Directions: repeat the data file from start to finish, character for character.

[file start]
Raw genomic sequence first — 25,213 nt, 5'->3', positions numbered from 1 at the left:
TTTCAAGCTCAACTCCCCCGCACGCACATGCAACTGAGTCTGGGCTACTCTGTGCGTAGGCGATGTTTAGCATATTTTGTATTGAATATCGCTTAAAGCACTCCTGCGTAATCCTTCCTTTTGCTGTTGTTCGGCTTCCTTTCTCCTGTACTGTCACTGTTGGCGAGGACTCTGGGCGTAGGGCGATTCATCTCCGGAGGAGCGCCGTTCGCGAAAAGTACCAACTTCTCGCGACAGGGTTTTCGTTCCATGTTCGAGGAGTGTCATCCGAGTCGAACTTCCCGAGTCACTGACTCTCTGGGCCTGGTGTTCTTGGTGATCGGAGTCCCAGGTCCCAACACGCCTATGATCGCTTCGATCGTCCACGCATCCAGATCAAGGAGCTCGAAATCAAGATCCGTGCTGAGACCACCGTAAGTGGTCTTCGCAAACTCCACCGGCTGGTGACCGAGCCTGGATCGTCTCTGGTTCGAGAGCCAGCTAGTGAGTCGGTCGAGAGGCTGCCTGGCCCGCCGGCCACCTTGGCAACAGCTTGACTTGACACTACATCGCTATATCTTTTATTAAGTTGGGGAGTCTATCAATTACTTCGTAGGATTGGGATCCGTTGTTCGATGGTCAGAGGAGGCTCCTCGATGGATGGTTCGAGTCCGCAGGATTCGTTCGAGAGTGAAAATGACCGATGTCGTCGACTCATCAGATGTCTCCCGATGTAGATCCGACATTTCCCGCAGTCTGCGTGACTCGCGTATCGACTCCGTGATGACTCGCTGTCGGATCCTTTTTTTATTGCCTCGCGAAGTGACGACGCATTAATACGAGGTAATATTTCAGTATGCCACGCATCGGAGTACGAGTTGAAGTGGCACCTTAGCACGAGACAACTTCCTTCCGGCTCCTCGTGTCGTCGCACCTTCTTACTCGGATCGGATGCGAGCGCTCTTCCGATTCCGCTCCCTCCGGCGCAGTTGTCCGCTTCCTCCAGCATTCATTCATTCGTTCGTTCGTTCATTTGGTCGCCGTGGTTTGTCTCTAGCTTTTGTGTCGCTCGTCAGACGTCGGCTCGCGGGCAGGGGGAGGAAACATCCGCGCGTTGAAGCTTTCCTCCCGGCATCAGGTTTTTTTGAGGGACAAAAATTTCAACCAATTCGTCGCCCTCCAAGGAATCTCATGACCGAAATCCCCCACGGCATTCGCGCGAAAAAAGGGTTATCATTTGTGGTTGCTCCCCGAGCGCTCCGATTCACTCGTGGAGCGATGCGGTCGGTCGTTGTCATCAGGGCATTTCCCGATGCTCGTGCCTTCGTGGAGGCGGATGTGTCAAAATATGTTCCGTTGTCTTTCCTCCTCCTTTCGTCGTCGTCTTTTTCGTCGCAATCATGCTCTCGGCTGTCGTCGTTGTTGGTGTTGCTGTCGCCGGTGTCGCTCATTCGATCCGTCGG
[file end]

Raw genomic sequence first — 25,213 nt, 5'->3', positions numbered from 1 at the left:
TTTCAAGCTCAACTCCCCCGCACGCACATGCAACTGAGTCTGGGCTACTCTGTGCGTAGGCGATGTTTAGCATATTTTGTATTGAATATCGCTTAAAGCACTCCTGCGTAATCCTTCCTTTTGCTGTTGTTCGGCTTCCTTTCTCCTGTACTGTCACTGTTGGCGAGGACTCTGGGCGTAGGGCGATTCATCTCCGGAGGAGCGCCGTTCGCGAAAAGTACCAACTTCTCGCGACAGGGTTTTCGTTCCATGTTCGAGGAGTGTCATCCGAGTCGAACTTCCCGAGTCACTGACTCTCTGGGCCTGGTGTTCTTGGTGATCGGAGTCCCAGGTCCCAACACGCCTATGATCGCTTCGATCGTCCACGCATCCAGATCAAGGAGCTCGAAATCAAGATCCGTGCTGAGACCACCGTAAGTGGTCTTCGCAAACTCCACCGGCTGGTGACCGAGCCTGGATCGTCTCTGGTTCGAGAGCCAGCTAGTGAGTCGGTCGAGAGGCTGCCTGGCCCGCCGGCCACCTTGGCAACAGCTTGACTTGACACTACATCGCTATATCTTTTATTAAGTTGGGGAGTCTATCAATTACTTCGTAGGATTGGGATCCGTTGTTCGATGGTCAGAGGAGGCTCCTCGATGGATGGTTCGAGTCCGCAGGATTCGTTCGAGAGTGAAAATGACCGATGTCGTCGACTCATCAGATGTCTCCCGATGTAGATCCGACATTTCCCGCAGTCTGCGTGACTCGCGTATCGACTCCGTGATGACTCGCTGTCGGATCCTTTTTTTATTGCCTCGCGAAGTGACGACGCATTAATACGAGGTAATATTTCAGTATGCCACGCATCGGAGTACGAGTTGAAGTGGCACCTTAGCACGAGACAACTTCCTTCCGGCTCCTCGTGTCGTCGCACCTTCTTACTCGGATCGGATGCGAGCGCTCTTCCGATTCCGCTCCCTCCGGCGCAGTTGTCCGCTTCCTCCAGCATTCATTCATTCGTTCGTTCGTTCATTTGGTCGCCGTGGTTTGTCTCTAGCTTTTGTGTCGCTCGTCAGACGTCGGCTCGCGGGCAGGGGGAGGAAACATCCGCGCGTTGAAGCTTTCCTCCCGGCATCAGGTTTTTTTGAGGGACAAAAATTTCAACCAATTCGTCGCCCTCCAAGGAATCTCATGACCGAAATCCCCCACGGCATTCGCGCGAAAAAAGGGTTATCATTTGTGGTTGCTCCCCGAGCGCTCCGATTCACTCGTGGAGCGATGCGGTCGGTCGTTGTCATCAGGGCATTTCCCGATGCTCGTGCCTTCGTGGAGGCGGATGTGTCAAAATATGTTCCGTTGTCTTTCCTCCTCCTTTCGTCGTCGTCTTTTTCGTCGCAATCATGCTCTCGGCTGTCGTCGTTGTTGGTGTTGCTGTCGCCGGTGTCGCTCATTCGATCCGTCGG